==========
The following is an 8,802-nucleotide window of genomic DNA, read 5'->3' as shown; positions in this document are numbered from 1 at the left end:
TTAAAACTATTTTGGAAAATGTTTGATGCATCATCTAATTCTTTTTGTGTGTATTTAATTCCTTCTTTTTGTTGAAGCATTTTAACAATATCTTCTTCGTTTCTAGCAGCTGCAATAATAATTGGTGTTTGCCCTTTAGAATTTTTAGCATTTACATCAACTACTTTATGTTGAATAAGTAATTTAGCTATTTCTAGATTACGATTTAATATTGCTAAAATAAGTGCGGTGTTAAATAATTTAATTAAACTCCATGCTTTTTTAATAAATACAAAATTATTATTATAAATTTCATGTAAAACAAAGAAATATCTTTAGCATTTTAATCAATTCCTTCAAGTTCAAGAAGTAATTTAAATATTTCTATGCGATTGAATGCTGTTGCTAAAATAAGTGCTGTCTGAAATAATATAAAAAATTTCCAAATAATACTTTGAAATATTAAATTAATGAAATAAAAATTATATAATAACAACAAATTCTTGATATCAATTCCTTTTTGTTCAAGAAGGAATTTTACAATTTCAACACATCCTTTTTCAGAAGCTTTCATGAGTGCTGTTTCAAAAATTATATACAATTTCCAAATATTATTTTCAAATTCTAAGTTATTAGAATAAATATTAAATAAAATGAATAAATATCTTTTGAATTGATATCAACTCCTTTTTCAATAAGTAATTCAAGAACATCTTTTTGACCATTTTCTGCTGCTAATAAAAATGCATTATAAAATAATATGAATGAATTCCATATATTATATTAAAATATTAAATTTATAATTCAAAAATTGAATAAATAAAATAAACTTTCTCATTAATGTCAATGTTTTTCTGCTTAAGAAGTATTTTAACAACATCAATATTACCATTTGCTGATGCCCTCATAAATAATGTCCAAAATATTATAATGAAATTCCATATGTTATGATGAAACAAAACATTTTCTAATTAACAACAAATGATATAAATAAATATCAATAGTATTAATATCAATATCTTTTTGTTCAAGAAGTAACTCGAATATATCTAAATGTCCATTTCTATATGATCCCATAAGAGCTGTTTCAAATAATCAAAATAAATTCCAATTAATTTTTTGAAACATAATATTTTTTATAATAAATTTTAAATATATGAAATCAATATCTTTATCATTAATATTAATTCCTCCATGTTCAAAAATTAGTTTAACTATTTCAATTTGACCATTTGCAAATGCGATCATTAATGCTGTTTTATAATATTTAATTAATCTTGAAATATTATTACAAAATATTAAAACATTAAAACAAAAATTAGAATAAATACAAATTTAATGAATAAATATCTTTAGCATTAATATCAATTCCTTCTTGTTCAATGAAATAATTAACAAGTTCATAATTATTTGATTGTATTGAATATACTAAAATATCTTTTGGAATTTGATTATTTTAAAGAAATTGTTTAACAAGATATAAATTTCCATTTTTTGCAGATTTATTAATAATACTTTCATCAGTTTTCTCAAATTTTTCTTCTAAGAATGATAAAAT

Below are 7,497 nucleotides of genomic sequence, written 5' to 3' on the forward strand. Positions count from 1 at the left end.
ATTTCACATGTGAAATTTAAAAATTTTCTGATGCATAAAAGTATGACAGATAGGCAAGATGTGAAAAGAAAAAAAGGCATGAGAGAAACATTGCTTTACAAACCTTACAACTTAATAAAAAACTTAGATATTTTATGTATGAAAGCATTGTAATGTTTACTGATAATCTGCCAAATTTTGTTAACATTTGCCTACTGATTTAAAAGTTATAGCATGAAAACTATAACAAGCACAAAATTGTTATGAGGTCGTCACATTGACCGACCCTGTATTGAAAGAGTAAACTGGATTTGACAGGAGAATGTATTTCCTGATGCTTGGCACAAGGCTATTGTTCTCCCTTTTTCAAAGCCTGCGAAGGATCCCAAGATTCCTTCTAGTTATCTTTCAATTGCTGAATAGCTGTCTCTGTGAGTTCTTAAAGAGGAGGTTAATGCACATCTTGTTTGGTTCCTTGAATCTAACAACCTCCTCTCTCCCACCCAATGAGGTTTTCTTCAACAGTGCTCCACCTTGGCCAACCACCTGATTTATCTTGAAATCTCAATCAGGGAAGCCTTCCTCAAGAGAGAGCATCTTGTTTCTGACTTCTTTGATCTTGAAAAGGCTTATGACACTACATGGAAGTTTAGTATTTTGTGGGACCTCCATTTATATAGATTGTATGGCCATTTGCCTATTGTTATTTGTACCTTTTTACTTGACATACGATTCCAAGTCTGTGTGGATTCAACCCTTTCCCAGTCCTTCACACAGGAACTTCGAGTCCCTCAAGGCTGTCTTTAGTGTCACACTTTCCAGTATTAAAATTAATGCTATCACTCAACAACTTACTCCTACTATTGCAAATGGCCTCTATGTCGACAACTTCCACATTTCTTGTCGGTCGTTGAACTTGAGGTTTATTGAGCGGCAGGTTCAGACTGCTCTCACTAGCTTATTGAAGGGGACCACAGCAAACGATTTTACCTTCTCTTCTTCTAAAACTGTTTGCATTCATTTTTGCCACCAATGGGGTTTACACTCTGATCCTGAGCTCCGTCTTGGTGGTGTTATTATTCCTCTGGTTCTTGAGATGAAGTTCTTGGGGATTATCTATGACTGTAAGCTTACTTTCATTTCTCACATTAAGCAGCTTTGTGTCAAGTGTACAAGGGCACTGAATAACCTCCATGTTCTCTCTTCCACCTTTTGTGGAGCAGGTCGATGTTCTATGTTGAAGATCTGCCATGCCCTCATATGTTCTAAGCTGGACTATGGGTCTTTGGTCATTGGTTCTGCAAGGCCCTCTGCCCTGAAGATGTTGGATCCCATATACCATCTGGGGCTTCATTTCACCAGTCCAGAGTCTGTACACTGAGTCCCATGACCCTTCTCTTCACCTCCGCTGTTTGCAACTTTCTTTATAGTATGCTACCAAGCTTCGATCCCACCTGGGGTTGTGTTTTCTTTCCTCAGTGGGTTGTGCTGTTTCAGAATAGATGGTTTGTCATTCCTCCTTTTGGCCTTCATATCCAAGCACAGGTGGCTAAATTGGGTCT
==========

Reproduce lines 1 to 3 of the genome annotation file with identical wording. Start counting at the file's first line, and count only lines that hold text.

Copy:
The following is an 8,802-nucleotide window of genomic DNA, read 5'->3' as shown; positions in this document are numbered from 1 at the left end:
TTAAAACTATTTTGGAAAATGTTTGATGCATCATCTAATTCTTTTTGTGTGTATTTAATTCCTTCTTTTTGTTGAAGCATTTTAACAATATCTTCTTCGTTTCTAGCAGCTGCAATAATAATTGGTGTTTGCCCTTTAGAATTTTTAGCATTTACATCAACTACTTTATGTTGAATAAGTAATTTAGCTATTTCTAGATTACGATTTAATATTGCTAAAATAAGTGCGGTGTTAAATAATTTAATTAAACTCCATGCTTTTTTAATAAATACAAAATTATTATTATAAATTTCATGTAAAACAAAGAAATATCTTTAGCATTTTAATCAATTCCTTCAAGTTCAAGAAGTAATTTAAATATTTCTATGCGATTGAATGCTGTTGCTAAAATAAGTGCTGTCTGAAATAATATAAAAAATTTCCAAATAATACTTTGAAATATTAAATTAATGAAATAAAAATTATATAATAACAACAAATTCTTGATATCAATTCCTTTTTGTTCAAGAAGGAATTTTACAATTTCAACACATCCTTTTTCAGAAGCTTTCATGAGTGCTGTTTCAAAAATTATATACAATTTCCAAATATTATTTTCAAATTCTAAGTTATTAGAATAAATATTAAATAAAATGAATAAATATCTTTTGAATTGATATCAACTCCTTTTTCAATAAGTAATTCAAGAACATCTTTTTGACCATTTTCTGCTGCTAATAAAAATGCATTATAAAATAATATGAATGAATTCCATATATTATATTAAAATATTAAATTTATAATTCAAAAATTGAATAAATAAAATAAACTTTCTCATTAATGTCAATGTTTTTCTGCTTAAGAAGTATTTTAACAACATCAATATTACCATTTGCTGATGCCCTCATAAATAATGTCCAAAATATTATAATGAAATTCCATATGTTATGATGAAACAAAACATTTTCTAATTAACAACAAATGATATAAATAAATATCAATAGTATTAATATCAATATCTTTTTGTTCAAGAAGTAACTCGAATATATCTAAATGTCCATTTCTATATGATCCCATAAGAGCTGTTTCAAATAATCAAAATAAATTCCAATTAATTTTTTGAAACATAATATTTTTTATAATAAATTTTAAATATATGAAATCAATATCTTTATCATTAATATTAATTCCTCCATGTTCAAAAATTAGTTTAACTATTTCAATTTGACCATTTGCAAATGCGATCATTAATGCTGTTTTATAATATTTAATTAATCTTGAAATATTATTACAAAATATTAAAACATTAAAACAAAAATTAGAATAAATACAAATTTAATGAATAAATATCTTTAGCATTAATATCAATTCCTTCTTGTTCAATGAAATAATTAACAAGTTCATAATTATTTGATTGTATTGAATATACTAAAATATCTTTTGGAATTTGATTATTTTAAAGAAATTGTTTAACAAGATATAAATTTCCATTTTTTGCAGATTTATTAATAATACTTTCATCAGTTTTCTCAAATTTTTCTTCTAAGAATGATAAAAT

Below are 7,497 nucleotides of genomic sequence, written 5' to 3' on the forward strand. Positions count from 1 at the left end.